For sure, death is not an exciting topic. Unless, of course, you're Randy Pausch or Mitch Albom, or Jack Nicholson, who have each made millions discussing/acting the subject. If you don't believe in the power of marketing, all you have to know is that even my son and his friend recently compiled a "Bucket List," probably a side effect of their upcoming transition from high school to college and Beyond! Some things on the list: Sky dive, Party in Cancun, Protest Something, Storm Chase, Wedding Crash, Walk on The Great Wall, Be a Game Show Contestant. Cool. (They did put Run a Marathon ... smile!)
When death happens, writers who seek meaning in their own written word and that of others are called upon to make sense from seemingly senseless events.
My Aunt Catherine died last week. She had been diagnosed with gall bladder cancer early last summer, and despite several surgeries, procedures, and chemotherapy, she passed away. She fought bravely, but couldn't escape the reality of the disease.
The first thing I did after learning of her diagnosis was to make a doctor's appointment. The second thing I did was to get online and find out all I possibly could about gall bladder cancer. None of it was good, though we all thought she had more time. The reality of my aunt's situation was that she had probably had the disease for years, and was only diagnosed when she couldn't ignore the symptoms any longer. Only now have we realized that the last six months of her life were likely the last she would have sustained had she received her diagnosis two or three years ago. The irony, of course, is if she had known these were her last six months, she likely would have made alternate choices.
As my aunt's health rapidly failed, I received the news that the father of a close law school friend had died suddenly of a heart attack. Nothing about these events makes any sense to me, as I search for meaning in their too-early passing.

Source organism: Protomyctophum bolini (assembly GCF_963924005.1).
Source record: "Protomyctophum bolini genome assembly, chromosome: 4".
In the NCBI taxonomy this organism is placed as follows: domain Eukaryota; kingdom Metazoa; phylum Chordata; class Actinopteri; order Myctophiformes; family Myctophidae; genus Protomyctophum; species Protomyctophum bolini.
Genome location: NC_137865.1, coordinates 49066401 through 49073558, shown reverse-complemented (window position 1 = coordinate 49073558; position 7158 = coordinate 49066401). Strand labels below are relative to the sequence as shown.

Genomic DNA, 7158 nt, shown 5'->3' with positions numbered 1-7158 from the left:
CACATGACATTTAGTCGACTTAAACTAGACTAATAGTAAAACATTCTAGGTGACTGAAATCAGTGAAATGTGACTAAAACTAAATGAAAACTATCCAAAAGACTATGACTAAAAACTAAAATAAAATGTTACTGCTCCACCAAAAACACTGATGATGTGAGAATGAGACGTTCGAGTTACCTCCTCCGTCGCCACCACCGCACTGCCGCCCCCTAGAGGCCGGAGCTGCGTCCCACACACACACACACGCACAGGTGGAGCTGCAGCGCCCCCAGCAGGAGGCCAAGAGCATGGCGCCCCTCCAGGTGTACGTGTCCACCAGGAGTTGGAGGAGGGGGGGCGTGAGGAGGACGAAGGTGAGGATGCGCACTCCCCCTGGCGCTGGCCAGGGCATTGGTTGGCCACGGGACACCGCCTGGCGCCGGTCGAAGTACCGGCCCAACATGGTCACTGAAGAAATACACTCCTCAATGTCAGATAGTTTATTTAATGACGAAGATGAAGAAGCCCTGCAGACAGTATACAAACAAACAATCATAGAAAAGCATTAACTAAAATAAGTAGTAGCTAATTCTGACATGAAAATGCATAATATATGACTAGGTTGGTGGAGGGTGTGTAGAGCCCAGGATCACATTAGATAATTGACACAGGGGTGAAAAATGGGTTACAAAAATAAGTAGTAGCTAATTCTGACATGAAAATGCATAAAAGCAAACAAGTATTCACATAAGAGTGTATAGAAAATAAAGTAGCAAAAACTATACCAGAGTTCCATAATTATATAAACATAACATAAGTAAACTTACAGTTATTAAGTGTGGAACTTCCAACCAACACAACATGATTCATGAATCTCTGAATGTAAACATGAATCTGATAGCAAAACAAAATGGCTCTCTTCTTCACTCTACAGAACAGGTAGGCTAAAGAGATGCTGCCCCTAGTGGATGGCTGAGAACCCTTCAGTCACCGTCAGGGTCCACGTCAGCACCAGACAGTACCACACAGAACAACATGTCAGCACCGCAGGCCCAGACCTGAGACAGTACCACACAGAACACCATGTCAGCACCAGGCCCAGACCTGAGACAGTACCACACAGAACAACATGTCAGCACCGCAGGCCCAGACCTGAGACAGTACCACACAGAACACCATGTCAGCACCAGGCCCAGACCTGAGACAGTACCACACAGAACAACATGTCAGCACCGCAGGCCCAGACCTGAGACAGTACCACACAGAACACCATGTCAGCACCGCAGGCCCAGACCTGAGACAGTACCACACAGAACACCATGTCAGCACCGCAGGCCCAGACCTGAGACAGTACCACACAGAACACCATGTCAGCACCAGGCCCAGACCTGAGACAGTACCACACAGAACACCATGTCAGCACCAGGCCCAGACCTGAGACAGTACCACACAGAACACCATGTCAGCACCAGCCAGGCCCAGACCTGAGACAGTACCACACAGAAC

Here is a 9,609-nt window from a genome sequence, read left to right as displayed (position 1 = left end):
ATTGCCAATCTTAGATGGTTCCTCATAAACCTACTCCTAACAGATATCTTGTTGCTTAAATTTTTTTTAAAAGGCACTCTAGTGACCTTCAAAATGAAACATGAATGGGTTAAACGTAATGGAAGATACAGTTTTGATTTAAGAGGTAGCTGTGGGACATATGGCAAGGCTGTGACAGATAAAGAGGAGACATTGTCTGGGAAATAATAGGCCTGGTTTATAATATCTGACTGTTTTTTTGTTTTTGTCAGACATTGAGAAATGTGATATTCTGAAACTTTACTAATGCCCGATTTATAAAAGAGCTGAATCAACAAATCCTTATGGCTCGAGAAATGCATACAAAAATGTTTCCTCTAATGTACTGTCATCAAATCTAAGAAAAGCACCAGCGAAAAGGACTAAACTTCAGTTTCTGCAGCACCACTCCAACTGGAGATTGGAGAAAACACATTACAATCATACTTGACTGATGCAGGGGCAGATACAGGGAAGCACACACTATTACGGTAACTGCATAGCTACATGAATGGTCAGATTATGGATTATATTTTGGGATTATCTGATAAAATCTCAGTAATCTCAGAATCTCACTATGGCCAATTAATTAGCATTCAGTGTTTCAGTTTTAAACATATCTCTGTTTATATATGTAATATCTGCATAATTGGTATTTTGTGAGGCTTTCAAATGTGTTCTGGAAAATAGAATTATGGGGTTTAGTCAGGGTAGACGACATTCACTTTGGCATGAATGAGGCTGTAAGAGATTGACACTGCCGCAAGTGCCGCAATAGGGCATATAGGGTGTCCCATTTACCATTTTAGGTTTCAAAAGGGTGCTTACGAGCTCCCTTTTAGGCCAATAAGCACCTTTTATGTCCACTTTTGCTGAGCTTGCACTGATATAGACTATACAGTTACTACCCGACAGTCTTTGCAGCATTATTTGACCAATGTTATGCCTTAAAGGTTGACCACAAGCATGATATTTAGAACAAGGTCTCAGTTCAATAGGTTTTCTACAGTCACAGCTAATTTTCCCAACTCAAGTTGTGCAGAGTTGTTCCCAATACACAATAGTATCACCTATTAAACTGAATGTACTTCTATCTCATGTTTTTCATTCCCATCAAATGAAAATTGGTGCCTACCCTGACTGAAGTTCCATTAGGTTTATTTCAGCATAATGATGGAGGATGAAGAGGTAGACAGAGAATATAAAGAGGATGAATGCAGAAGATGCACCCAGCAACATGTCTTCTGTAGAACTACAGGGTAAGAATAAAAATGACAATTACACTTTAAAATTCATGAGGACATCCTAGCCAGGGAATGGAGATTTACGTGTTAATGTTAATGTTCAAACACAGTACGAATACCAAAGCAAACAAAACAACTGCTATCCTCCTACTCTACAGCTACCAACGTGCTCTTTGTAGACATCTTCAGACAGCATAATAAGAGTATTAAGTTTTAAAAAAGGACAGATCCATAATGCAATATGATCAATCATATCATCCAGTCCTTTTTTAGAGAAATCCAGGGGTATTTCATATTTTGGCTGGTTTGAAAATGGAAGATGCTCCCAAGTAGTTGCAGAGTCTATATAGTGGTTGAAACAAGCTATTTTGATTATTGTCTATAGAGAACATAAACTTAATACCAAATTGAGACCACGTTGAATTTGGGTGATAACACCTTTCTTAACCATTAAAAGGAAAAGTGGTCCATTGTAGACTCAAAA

Why do some people live to 100, and some not? Is it that life is meant to be lived as if you only had 30 days left? Is it that you are meant to live every day as if it were your last? Are we left to believe that even in the face of inevitable death, we would do better to live every day "normally", and stick to our every day schedules with ordinary highs and lows, rather than run and out and check off the items on our own bucket lists?
Who Knows. I don't have any answers. And, that's the frustrating part. There should be answers. There should be cures. There should be ways to heal even the most deadly illnesses. Why was it easier to put a man on the moon than it has been to find a cure for cancer or AIDS? Very strange, don't you think?
It's a little to soon for me to find humor in any of this, but I did want to let you all know why I've seemed so morose these past several months. I don't need consolation, and I certainly don't want to talk about it again and again and again. As I work on a Tribute for my Aunt, though, I'm in search of meaning, where there seems to be none. It's just life, and death naturally follows.
Here's a picture of my aunt and my mother, a long time ago .... I call it "Girls Just Want To Have Fun!"